The Clean Car Discount has helped record numbers into more sustainable transport. But what about those who can’t afford a hybrid or EV?
Since 2021, the government’s Clean Car Discount scheme has gotten record numbers of New Zealanders out of gas guzzlers and into electric vehicles. Thanks to the discount, in 2022, EVs made up 15% of all new vehicle sales. That figure rose to 20% in December, setting new yearly and monthly records, respectively. This discount scheme, otherwise known as a rebate, offers up to $8,625 back on the price of low and zero-emissions cars.
Up to $8,625 back on the price of a clean car sounds great, but plenty of New Zealanders can’t afford to fork out the thousands of dollars it costs to buy an EV or hybrid in the first place. The cheapest clean cars I could find on Trade Me cost over $10,000, well out of the budget of most students, beneficiaries and low-income earners.
People who can’t afford a clean car still deserve the option to transition to sustainable transport beyond unreliable public transport. So how can we bridge the gap?
The answer, according to national and local governments around the globe, is an e-bike rebate. From North America to Europe, people who can’t afford clean cars can instead join the sustainable transport revolution on a discounted e-bike. Compared to the $10,000 plus for a clean car, e-bikes can be bought for as little as $1,000 on Trade Me.
It’s not even like e-bike rebates are a new idea in New Zealand. In 2019, the government introduced an e-bike discount scheme for public sector staff. The discount ranged from $300-$1,200, which equated to between 10% to 50% off of an e-bike price tag.
Even in the USA, the home of car dependency, more and more places are adopting e-bike rebates. 2022 saw five states introduce the discount, and more states, including California and Oregon, are starting them up. The proposed Californian discount is up to US$1,500 ($2,351), whereas Oregon’s would top out at US$1,700 ($2,661). In some states, rebates are higher for lower-income earners, students or people without cars.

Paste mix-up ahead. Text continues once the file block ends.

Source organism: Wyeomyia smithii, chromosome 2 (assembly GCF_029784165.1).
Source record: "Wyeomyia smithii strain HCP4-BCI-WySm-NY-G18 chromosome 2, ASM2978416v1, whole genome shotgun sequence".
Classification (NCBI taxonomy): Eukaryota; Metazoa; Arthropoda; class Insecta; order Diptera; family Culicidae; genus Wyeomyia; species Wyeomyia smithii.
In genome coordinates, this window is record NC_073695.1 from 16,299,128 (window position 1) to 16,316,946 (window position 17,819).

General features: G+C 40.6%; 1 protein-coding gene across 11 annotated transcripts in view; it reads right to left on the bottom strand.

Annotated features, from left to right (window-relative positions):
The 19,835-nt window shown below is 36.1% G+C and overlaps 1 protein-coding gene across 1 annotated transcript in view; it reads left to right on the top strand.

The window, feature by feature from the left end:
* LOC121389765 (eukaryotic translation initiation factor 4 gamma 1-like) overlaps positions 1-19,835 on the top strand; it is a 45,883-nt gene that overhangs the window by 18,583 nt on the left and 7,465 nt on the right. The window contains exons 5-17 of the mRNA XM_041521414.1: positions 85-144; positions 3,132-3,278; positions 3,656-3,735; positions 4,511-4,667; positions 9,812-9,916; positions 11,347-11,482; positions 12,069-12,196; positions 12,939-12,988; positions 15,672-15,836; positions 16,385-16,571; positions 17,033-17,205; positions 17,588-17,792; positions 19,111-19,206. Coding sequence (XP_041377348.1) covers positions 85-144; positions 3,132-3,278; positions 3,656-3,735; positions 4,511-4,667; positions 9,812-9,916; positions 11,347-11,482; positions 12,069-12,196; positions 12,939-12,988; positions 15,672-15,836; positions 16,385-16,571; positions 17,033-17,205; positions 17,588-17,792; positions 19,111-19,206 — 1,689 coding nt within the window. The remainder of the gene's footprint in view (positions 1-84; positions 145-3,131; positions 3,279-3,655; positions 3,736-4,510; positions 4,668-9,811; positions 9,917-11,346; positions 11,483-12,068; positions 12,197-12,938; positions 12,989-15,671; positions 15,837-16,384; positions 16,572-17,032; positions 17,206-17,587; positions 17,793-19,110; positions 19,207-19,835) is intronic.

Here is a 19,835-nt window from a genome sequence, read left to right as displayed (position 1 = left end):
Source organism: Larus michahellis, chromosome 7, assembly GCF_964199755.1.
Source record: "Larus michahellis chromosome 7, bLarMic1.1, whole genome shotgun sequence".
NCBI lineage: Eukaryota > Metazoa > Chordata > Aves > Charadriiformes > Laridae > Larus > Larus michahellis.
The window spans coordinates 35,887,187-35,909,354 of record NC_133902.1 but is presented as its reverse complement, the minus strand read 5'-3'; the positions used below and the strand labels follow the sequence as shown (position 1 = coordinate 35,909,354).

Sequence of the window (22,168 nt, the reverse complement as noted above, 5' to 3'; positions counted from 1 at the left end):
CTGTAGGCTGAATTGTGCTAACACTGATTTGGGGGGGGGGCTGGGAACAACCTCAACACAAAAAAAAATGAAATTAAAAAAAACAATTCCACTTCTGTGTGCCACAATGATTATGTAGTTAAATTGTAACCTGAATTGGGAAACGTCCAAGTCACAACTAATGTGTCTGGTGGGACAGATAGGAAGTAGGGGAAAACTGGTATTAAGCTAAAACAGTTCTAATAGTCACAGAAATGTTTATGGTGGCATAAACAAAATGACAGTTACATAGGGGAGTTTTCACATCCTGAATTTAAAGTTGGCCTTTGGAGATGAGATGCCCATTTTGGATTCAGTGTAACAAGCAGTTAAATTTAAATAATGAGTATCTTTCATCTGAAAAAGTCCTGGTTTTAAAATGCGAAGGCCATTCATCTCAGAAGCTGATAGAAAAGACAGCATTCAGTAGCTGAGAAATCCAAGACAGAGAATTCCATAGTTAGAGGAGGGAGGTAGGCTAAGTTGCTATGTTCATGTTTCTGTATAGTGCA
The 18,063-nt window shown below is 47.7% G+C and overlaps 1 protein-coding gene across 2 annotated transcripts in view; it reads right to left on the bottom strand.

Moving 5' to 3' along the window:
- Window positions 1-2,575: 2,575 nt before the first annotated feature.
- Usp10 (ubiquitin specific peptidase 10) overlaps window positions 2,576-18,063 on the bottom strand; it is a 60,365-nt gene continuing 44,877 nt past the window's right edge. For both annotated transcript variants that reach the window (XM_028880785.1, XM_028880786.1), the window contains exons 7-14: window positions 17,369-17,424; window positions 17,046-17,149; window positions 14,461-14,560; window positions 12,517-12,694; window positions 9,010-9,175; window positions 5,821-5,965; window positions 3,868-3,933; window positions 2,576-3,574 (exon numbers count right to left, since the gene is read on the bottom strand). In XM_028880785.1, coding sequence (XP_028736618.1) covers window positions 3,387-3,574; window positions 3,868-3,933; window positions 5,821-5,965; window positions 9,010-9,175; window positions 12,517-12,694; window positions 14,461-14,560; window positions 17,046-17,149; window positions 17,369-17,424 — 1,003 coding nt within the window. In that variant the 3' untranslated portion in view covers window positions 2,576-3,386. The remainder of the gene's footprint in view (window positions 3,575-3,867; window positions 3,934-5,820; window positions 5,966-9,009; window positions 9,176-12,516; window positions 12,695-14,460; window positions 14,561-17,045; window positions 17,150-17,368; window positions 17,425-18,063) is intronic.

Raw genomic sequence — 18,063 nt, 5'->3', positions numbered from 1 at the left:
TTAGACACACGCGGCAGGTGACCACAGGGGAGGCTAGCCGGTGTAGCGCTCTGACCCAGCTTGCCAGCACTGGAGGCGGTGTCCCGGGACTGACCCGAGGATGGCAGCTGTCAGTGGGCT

France is currently taking an aggressive approach to cut transport emissions, including an impressive e-bike rebate. To maximise their return on this scheme, French citizens must trade in their petrol car for an e-bike. Low-income French citizens who live in low-emission urban zones get the most out of the rebate, up to €4,000 ($6,785). Other French citizens are eligible for a discount proportional to their income, and those who aren’t willing to trade in their car can only get a €400 ($678) rebate.
A NZTA study into the public sector e-bike discount found that further schemes are worthy of investment. But NZTA suggested that any future rebate specifically needs to make e-bikes more financially accessible for lower income people. If the New Zealand government wants to avoid another financial blunder like the cost-of-living payments (where New Zealanders overseas and even deceased people received it in error), it could make the rebate proportional to income like many of the international examples.
Getting people onto e-bikes as opposed to EV and hybrid cars is a much more space-efficient use of our transport and parking infrastructure. My e-bike could fit six times over in the on-road space of a Nissan Leaf/Toyota Prius (7.9m2) and eight times over for a Tesla Model S (10.89m2). The space efficiency of bikes becomes even more apparent when you factor in that roughly two-thirds of the cars on New Zealand roads are only carrying a single occupant. Regarding parking, NZTA claims that more than 10 bike parks can fit into one car park. It’s simple maths: if the share of people biking dramatically increased, our traffic and parking woes would decrease.
E-bike rebate policies have proven to be politically popular internationally. With election season fast approaching don’t be surprised if the policy gets picked up by any of our political parties. An e-bike discount is a great way to give people who can’t afford an EV or hybrid car an opportunity to hop on the EV bandwagon. Not only is that good for people’s wallets, but it’s also simultaneously good for the environment and future generations. Sounds like a win-win.